The North Korean nuclear issue entered a new phase after Pyongyang held its fourth nuclear test on January 6, 2016, followed by its sixth long-range missile test on February 7. Although North Korea declared “a successful hydrogen bomb test,” it seems more likely that they detonated a boosted fission bomb. This suggests, however, that Pyongyang may soon have hydrogen bombs, even if they don’t now. If the current pace of nuclear weapon development is allowed to continue, the outlaw state will probably emerge in 10 years as a formidable nuclear power, with at least 50 atomic and hydrogen bombs and operational mobile launchers (TELs), submarine-launched ballistic missiles (SLBM), inter- continental ballistic missiles (ICBM), and so forth. Then South Korean security will fall into a deeper swamp of vulnerability, while the Nuclear Nonproliferation Treaty (NPT) regime, a cornerstone in maintaining the international nuclear order, will suffer a severe jolt.
For the Pyongyang government, solidifying and maintaining the hereditary dictatorship of the “Baekdu bloodline” continues to be the supreme goal. To achieve this end, the regime has concentrated on the reshuffle of ruling elites in the military and the Workers’ Party and on the early deployment of nuclear weapons. In instituting a massive reshuffle of elites, the regime has resumed its traditional “party-first” politics and tamed military generals by “insignia politics,” repeated promotion and demotions. This process has of course involved ruthless purges and the execution of top-ranking party and military officers.
Meanwhile, the regime has been striving to develop smaller and lighter nuclear warheads together with the frequent test-firing of a variety of delivery vehicles. The regime is also carrying out a step-by-step plan to operate a full-fledged nuclear force. It recently founded the Strategic Forces, while refurbishing governmental organizations for nuclear policy decision making, funding, and research and development.Enjoying this article? Click here to subscribe for full access. Just $5 a month.
The regime seems to believe that nuclear weapons would bring an internal “halo effect,” enhancing the prestige of the supreme leader, Kim Jong-un. Externally, the North expects nuclear weapons to generate “equalizing effect,” allowing Pyongyang negotiate with the superpower United States on equal terms, as well as a “decoupling effect,” helping cut off reinforcement from U.S. forces in case of Korean contingencies. As for South Korea, nuclear weapons generate a “shadow effect,” helping North Korea gain control over the economically superior South and dominate inter-Korean relations. The North’s die-hard nuclear ambitions come from these beliefs.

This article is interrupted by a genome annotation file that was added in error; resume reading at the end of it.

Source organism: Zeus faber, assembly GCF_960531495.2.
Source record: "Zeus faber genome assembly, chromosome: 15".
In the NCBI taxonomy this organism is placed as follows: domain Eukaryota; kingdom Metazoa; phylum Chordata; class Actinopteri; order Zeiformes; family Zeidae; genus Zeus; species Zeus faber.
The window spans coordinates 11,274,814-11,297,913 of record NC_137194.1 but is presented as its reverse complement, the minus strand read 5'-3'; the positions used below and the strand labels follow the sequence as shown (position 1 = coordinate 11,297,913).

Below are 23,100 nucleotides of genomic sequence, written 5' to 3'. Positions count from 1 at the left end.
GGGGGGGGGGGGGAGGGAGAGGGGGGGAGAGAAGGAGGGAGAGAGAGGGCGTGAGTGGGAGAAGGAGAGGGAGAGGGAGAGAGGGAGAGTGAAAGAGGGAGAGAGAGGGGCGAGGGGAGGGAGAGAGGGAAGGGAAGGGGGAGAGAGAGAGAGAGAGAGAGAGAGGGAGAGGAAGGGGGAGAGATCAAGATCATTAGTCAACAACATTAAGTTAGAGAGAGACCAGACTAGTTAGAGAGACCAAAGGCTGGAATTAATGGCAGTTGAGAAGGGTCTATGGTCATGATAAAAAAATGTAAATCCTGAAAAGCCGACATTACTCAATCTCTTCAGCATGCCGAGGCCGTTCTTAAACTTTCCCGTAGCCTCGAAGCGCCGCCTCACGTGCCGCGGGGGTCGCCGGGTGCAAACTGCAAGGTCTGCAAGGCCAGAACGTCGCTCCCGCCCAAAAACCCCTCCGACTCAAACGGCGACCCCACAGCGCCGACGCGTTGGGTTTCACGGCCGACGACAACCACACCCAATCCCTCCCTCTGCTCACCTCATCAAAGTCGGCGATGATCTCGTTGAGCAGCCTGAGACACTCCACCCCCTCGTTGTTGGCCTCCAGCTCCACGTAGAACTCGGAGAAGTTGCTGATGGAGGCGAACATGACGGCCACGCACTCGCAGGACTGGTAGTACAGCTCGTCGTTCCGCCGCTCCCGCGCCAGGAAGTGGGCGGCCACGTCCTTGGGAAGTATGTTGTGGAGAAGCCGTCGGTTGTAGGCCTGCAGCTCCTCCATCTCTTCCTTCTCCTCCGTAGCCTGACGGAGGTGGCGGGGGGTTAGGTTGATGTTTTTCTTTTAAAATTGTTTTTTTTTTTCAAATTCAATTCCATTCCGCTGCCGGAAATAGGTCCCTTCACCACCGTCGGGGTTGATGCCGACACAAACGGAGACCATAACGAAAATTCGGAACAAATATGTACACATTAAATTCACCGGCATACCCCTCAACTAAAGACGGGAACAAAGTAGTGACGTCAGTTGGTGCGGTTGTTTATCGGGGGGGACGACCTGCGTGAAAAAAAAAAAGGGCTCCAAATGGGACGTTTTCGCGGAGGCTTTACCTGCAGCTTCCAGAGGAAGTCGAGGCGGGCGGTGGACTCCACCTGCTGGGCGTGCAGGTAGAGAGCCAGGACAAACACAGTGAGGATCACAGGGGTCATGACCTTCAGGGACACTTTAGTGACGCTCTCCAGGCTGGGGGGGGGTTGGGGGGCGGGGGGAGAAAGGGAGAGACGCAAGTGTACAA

Naturally, the response of the government in Seoul as well as the international community was a lot different after the North’s fourth nuclear test. The South Korean government took unprecedentedly strong actions, including a shutdown of the Kaesong Industrial Complex, while calling on the international community to choke cash flows into the North. The UN Security Council adopted Resolution 2270, the toughest-ever non-military sanctions against a specific country. The resolution, passed under Chapter VII Article 41 of the UN Charter, contains rather severe sanctions in the areas of foreign trade, imports and exports related to weapons of mass destruction, banking, finance and so forth, in addition to blacklisting a number of North Korean organizations, groups, and individuals. Undoubtedly, the resolution is far more comprehensive and powerful than the five previous UNSC sanctions resolutions since 2005. In addition, governments such as the United States, Japan, Australia, and the EU, have already taken or are considering independent sanctions.
For now, strength and consistency in the sanctions seems to be the only way to resolve North Korea’s nuclear conundrum, which is becoming an increasingly dangerous devil disrupting world peace and regional stability. Although dialogue and negotiation must be an inevitable process on the way to a nuclear settlement, any nuclear talks without Pyongyang’s being sincere about denuclearization must be a fake dialogue that simply buys the North time and dilutes international collaboration. This is why a strong and consistent international collaboration over sanctions should be an necessary step to destroy the North’s dangerous beliefs about the benefits of nuclear weapons and bring it to a real dialogue.
In this regard, it is fortunate that China, Pyongyang’s largest trading partner, agreed on Resolution 2270, and took independent sanctions on April 5, banning the import of seven raw minerals, including coal and iron ore, from North Korea. These natural resources are the country’s largest source of foreign currency earnings. Even Russia, though differing from the Western countries over the intensity and content of the sanctions, has agreed to a “thorough implementation” of Resolution 2270. The Philippines and Mexico have already confiscated North Korean ships pursuant to the Resolution.
If major countries continue to cooperate in this manner and if Washington follows the same route regardless of the result of the upcoming presidential election, the North Korean nuclear issue may possibly enter a new phase of “real dialogue.” It is needless to say that South Korea, the most immediate would-be victim of the nuclear threat, should concentrate its diplomatic efforts on strong, consistent, and concerted sanctions against North Korea’s dangerous nuclear game.
Kim Tae-woo is Professor at Konyang University, and formerly served as President of Korea Institute for National Unification (KINU).